Since there is not any effective treatment or vaccination, control and eradication of the disease is difficult. OPA leads to considerable economic losses in several regions of the world, therefore studies are currently in progress in order to establish control and eradication programmes. Natural infection occurs in sheep by the aerosol route, whereas in younger animals, it occurs by colostrum and milk ingestion (1, 12, 29, 31).

OPA and human lung adenocarcinomas have similar clinical, morphological, pathological, and histopathological features, and consequently it is reported that OPA can form a decent model for human lung adenocarcinomas (5, 12, 20, 33, 40). Tumour markers have been used in human medicine for scanning, diagnosis, prognosis, and monitoring cancer cases. Markers such as carcinoembryonic antigen (CEA), cytokeratin fragment (CYFRA 21-1), and cancer or carbohydrate antigens (CA) 15-3, 19-9, and 125 have been widely used for diagnosing and tracking treatment of various tumour types (24, 25). No ideal tumour marker exists; however, markers such as CEA, CAs, CYFRA 21-1, and α-fetoprotein (AFP) have been used for monitoring several cancer patients (10). In our literature searches, we did not find any study concerning the evaluation of CEA, CA 125, CA 19-9, CA 15-3, and AFP-3 levels in sheep with OPA.

In this study, the levels and changes in these tumour markers used in human medicine as well as the significance of these markers in diagnosis of the disease were investigated.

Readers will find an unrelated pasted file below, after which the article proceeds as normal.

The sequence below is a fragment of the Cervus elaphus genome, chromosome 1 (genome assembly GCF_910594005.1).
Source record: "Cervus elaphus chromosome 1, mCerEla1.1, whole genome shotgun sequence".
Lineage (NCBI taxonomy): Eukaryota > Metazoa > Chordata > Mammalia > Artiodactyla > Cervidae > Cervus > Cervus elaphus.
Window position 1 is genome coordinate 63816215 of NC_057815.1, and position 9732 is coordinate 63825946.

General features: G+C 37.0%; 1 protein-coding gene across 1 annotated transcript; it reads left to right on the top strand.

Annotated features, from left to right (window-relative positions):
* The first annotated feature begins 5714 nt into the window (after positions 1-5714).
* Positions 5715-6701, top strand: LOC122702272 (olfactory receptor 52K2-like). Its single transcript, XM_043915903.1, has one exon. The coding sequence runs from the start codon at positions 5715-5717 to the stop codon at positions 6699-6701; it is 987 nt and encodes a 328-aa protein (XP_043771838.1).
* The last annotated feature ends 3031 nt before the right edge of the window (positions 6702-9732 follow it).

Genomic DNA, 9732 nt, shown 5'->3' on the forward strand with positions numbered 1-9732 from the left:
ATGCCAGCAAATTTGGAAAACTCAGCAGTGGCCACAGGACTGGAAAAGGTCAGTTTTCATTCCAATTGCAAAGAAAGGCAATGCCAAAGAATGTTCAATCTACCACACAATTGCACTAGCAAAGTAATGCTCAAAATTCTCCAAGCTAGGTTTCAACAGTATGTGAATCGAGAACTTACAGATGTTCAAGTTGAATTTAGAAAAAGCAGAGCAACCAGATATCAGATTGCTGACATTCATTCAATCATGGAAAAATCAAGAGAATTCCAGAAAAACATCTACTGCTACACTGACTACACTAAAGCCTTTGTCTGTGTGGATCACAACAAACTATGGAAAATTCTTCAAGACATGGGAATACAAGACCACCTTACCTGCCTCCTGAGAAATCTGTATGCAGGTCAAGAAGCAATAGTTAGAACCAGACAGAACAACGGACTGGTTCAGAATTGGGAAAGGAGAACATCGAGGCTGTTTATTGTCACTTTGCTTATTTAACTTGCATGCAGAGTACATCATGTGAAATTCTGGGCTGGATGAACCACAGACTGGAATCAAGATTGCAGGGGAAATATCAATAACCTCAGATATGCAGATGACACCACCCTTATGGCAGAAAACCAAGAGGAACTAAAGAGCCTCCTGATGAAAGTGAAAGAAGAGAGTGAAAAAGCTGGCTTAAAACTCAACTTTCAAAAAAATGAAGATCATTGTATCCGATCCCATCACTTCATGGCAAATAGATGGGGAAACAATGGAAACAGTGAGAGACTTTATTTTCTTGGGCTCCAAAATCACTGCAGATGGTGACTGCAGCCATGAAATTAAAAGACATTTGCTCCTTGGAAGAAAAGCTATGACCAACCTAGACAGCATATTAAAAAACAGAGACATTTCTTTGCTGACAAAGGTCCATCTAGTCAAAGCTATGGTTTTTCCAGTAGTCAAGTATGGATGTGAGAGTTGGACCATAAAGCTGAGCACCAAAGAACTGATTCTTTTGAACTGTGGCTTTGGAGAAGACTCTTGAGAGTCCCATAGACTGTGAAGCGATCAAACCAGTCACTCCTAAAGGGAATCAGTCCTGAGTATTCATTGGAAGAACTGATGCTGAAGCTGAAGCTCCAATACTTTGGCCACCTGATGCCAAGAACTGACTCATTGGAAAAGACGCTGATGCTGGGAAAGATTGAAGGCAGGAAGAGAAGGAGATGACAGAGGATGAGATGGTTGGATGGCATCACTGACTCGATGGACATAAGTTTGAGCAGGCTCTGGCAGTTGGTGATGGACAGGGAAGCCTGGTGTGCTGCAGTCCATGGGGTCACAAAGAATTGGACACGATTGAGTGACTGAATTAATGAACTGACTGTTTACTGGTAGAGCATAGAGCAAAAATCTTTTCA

Material and Methods

The animal material consisted of sheep two years old and older brought to a private slaughterhouse. Before slaughter, blood samples were obtained from all animals that were clinically examined and presumed to be infected with pulmonary adenomatosis. Following slaughter, blood samples of animals which were OPA-positive according to macroscopic and histopathological examinations were included in the study. Blood samples obtained from a total of 30 sheep – 20 sheep with positive and 10 with negative OPA results – were used in this study. Each sample was collected from the jugular vein partly into a tube with EDTA and partly into a coagulant-free tube. Samples in coagulant-free tubes were centrifuged at 3,000 × g for 10 min (Rotofix 32, Hettich, Tuttlingen, Germany) and serum samples were extracted. Extracted sera were stored at −20°C until the assay was performed. Concentrations of tumour markers such as CEA, CA 125, CA 19-9, CA 15-3, and AFP-3 were measured in an autoanalyser (Architect System i4000SR, Abbott, Abbott Park, IL, USA) by chemiluminescent microparticle immunoassay (CMIA) method with the calibrator and control and test kits dedicated to the device.